"One thing however is obvious: Whatever his experience has been, it has brought forth extraordinary growth in the spiritual life."
Of his early years, there is sketchy, rather scattered information. His date of birth varies - it was some time in the 1920s - depending on the source. It was reckoned, though, that Maha Ghosananda's potential may have been recognised not long after his ordination, for he came under the tutelage of Venerable Chuon Nath, later appointed to be the Supreme Patriarch and a key leader of the reformist movement in Cambodian Buddhism in the early 20th century.

In 1951, he left for a study at Nalanda University in India (where he would be eventually granted a PhD which he jokingly translated as "Person Has Dukkha" - suffering). Importantly, while in India, Maha Ghosananda had an opportunity to learn about the Gandhian philosophy of non-violence with Nichidatsu Fujii, a disciple of Mahatma Gandhi and the founder of Nipponsan Myohoji, a Japanese Buddhist order dedicated to world peace.
After his time in India, Maha Ghosananda reportedly travelled extensively to different temples throughout Asia, returned to Cambodia briefly before a long spell of residence in Thailand (the exact number of years is not known). It was said he studied Vipassana (insight) meditation with Ajahn Dhammadaro in Nakhon Si Thammarat, but an obituary written by his long-time friend Sulak Sivaraksa last year also mentioned reformist monk Buddhadasa as another mentor of Maha Ghosananda.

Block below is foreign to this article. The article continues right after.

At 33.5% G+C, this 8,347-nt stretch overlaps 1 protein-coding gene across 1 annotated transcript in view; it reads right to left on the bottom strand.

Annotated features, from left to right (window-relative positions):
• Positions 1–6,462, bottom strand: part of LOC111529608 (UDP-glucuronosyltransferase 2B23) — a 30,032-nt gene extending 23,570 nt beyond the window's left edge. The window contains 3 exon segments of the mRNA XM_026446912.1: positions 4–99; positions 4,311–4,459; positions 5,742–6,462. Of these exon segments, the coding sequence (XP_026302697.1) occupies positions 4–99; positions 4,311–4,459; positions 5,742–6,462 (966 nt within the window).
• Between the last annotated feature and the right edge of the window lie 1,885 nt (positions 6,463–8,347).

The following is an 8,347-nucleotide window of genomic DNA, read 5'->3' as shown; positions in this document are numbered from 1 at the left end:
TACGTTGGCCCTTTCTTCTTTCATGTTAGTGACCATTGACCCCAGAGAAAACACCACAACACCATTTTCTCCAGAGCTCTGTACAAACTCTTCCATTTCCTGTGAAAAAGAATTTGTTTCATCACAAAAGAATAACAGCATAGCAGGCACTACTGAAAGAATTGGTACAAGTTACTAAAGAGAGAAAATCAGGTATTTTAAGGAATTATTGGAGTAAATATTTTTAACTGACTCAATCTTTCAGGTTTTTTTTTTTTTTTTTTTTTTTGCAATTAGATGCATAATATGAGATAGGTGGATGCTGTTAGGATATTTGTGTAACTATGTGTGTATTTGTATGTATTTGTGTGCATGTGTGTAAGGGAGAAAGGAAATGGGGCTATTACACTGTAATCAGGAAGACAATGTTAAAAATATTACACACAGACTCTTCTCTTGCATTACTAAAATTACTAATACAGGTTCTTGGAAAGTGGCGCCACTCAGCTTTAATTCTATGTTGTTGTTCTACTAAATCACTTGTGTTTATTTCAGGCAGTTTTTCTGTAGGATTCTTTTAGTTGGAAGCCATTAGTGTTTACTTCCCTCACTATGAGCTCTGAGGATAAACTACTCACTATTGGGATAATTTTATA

It was at this very juncture in Thailand where all the years of dharma practice came to fruition. At a forest monastery in the South, Maha Ghosananda heard news about the series of tragedies that beset his homeland: The American bombing raids, which dropped over 2.7 million tonnes of bombs and killed an estimated 600,000 Cambodians, the successive changes of regimes and ensuing bloodshed, the brutal genocide of the Khmer Rouge ...
A biography written by American monk Venerable Santidhammo described the tenacious struggle the Cambodian monk had to go through:
"He learned that his parents and all his brothers and sisters had been murdered. He was told, over time, of the death of many of his fellow monks and nuns. And of course, he said, he wept for so many losses. He wept for his country. He wept, he said, every day and could not stop weeping. But his teacher urged him to stop. Don't weep, he was told, Be mindful.
"Having mindfulness, his teacher said, is like knowing when to open and when to close your windows and doors. Mindfulness tells us when is the appropriate time to do things - you can't stop the fighting. Instead, fight your impulses toward sorrow and anger. Be mindful. Prepare for the day when you can truly be useful to your country. Stop weeping, and be mindful!"